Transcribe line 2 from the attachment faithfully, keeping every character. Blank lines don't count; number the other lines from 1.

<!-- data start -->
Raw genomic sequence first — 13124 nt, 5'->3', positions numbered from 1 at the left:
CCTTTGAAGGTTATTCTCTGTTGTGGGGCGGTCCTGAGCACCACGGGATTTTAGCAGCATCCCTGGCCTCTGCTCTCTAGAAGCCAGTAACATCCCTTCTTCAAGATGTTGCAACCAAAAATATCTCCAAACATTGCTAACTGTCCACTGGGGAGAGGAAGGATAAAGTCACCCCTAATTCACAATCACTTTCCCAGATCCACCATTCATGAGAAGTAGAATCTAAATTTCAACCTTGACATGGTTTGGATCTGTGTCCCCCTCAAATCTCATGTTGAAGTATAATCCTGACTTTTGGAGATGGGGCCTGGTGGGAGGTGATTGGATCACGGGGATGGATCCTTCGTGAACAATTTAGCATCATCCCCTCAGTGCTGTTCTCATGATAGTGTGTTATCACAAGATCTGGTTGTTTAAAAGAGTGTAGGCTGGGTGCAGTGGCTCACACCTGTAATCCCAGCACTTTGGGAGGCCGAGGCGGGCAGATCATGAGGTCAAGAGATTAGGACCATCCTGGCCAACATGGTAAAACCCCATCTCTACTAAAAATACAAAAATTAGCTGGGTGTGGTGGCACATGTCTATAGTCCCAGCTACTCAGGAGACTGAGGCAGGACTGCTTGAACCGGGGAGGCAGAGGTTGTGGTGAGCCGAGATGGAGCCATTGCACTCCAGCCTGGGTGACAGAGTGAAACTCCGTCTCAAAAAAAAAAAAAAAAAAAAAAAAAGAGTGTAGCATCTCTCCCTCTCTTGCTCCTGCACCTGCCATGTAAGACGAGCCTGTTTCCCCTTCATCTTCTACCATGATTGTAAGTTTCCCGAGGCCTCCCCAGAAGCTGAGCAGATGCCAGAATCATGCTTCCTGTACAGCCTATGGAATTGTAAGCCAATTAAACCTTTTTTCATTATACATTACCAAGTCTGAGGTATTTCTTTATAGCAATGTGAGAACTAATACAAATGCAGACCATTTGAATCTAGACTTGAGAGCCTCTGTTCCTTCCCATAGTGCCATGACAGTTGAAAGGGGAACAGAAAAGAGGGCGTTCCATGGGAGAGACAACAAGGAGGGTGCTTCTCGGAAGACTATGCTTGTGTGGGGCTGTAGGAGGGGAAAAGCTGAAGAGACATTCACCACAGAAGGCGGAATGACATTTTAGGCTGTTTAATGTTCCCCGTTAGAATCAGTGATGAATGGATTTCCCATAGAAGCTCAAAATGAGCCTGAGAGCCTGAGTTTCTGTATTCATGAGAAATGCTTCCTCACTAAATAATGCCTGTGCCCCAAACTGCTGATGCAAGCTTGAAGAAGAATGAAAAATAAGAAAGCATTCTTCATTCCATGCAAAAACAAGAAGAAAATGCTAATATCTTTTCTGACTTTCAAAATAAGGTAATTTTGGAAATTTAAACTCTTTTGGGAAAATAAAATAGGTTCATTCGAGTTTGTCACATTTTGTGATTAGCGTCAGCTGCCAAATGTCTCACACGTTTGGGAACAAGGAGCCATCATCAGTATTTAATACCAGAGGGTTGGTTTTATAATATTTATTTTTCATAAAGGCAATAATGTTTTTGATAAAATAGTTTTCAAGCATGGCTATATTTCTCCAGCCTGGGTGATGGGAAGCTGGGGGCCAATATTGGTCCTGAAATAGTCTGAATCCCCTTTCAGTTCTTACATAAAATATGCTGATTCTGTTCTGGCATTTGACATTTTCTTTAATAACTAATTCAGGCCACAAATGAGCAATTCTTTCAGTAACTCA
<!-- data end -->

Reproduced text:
CCTTTGAAGGTTATTCTCTGTTGTGGGGCGGTCCTGAGCACCACGGGATTTTAGCAGCATCCCTGGCCTCTGCTCTCTAGAAGCCAGTAACATCCCTTCTTCAAGATGTTGCAACCAAAAATATCTCCAAACATTGCTAACTGTCCACTGGGGAGAGGAAGGATAAAGTCACCCCTAATTCACAATCACTTTCCCAGATCCACCATTCATGAGAAGTAGAATCTAAATTTCAACCTTGACATGGTTTGGATCTGTGTCCCCCTCAAATCTCATGTTGAAGTATAATCCTGACTTTTGGAGATGGGGCCTGGTGGGAGGTGATTGGATCACGGGGATGGATCCTTCGTGAACAATTTAGCATCATCCCCTCAGTGCTGTTCTCATGATAGTGTGTTATCACAAGATCTGGTTGTTTAAAAGAGTGTAGGCTGGGTGCAGTGGCTCACACCTGTAATCCCAGCACTTTGGGAGGCCGAGGCGGGCAGATCATGAGGTCAAGAGATTAGGACCATCCTGGCCAACATGGTAAAACCCCATCTCTACTAAAAATACAAAAATTAGCTGGGTGTGGTGGCACATGTCTATAGTCCCAGCTACTCAGGAGACTGAGGCAGGACTGCTTGAACCGGGGAGGCAGAGGTTGTGGTGAGCCGAGATGGAGCCATTGCACTCCAGCCTGGGTGACAGAGTGAAACTCCGTCTCAAAAAAAAAAAAAAAAAAAAAAAAAGAGTGTAGCATCTCTCCCTCTCTTGCTCCTGCACCTGCCATGTAAGACGAGCCTGTTTCCCCTTCATCTTCTACCATGATTGTAAGTTTCCCGAGGCCTCCCCAGAAGCTGAGCAGATGCCAGAATCATGCTTCCTGTACAGCCTATGGAATTGTAAGCCAATTAAACCTTTTTTCATTATACATTACCAAGTCTGAGGTATTTCTTTATAGCAATGTGAGAACTAATACAAATGCAGACCATTTGAATCTAGACTTGAGAGCCTCTGTTCCTTCCCATAGTGCCATGACAGTTGAAAGGGGAACAGAAAAGAGGGCGTTCCATGGGAGAGACAACAAGGAGGGTGCTTCTCGGAAGACTATGCTTGTGTGGGGCTGTAGGAGGGGAAAAGCTGAAGAGACATTCACCACAGAAGGCGGAATGACATTTTAGGCTGTTTAATGTTCCCCGTTAGAATCAGTGATGAATGGATTTCCCATAGAAGCTCAAAATGAGCCTGAGAGCCTGAGTTTCTGTATTCATGAGAAATGCTTCCTCACTAAATAATGCCTGTGCCCCAAACTGCTGATGCAAGCTTGAAGAAGAATGAAAAATAAGAAAGCATTCTTCATTCCATGCAAAAACAAGAAGAAAATGCTAATATCTTTTCTGACTTTCAAAATAAGGTAATTTTGGAAATTTAAACTCTTTTGGGAAAATAAAATAGGTTCATTCGAGTTTGTCACATTTTGTGATTAGCGTCAGCTGCCAAATGTCTCACACGTTTGGGAACAAGGAGCCATCATCAGTATTTAATACCAGAGGGTTGGTTTTATAATATTTATTTTTCATAAAGGCAATAATGTTTTTGATAAAATAGTTTTCAAGCATGGCTATATTTCTCCAGCCTGGGTGATGGGAAGCTGGGGGCCAATATTGGTCCTGAAATAGTCTGAATCCCCTTTCAGTTCTTACATAAAATATGCTGATTCTGTTCTGGCATTTGACATTTTCTTTAATAACTAATTCAGGCCACAAATGAGCAATTCTTTCAGTAACTCA